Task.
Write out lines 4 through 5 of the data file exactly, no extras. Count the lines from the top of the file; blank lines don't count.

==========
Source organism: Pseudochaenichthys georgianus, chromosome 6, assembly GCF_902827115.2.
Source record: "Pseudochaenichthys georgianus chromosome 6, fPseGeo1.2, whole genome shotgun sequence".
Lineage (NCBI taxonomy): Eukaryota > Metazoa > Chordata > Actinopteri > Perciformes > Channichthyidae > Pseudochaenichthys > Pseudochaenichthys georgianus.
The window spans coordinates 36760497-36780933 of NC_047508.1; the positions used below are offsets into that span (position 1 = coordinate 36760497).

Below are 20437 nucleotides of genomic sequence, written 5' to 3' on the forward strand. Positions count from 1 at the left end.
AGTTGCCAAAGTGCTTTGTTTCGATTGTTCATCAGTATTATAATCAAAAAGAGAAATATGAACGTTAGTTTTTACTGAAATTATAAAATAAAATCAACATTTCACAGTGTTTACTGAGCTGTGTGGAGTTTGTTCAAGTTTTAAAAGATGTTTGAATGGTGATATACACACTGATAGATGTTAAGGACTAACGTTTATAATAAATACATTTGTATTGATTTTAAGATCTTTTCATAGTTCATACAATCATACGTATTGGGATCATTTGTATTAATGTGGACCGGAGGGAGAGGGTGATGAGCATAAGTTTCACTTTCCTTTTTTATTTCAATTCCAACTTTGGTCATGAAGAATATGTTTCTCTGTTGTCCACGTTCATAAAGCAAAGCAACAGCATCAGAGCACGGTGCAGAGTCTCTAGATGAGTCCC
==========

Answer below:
The window spans coordinates 36760497-36780933 of NC_047508.1; the positions used below are offsets into that span (position 1 = coordinate 36760497).

Below are 20437 nucleotides of genomic sequence, written 5' to 3' on the forward strand. Positions count from 1 at the left end.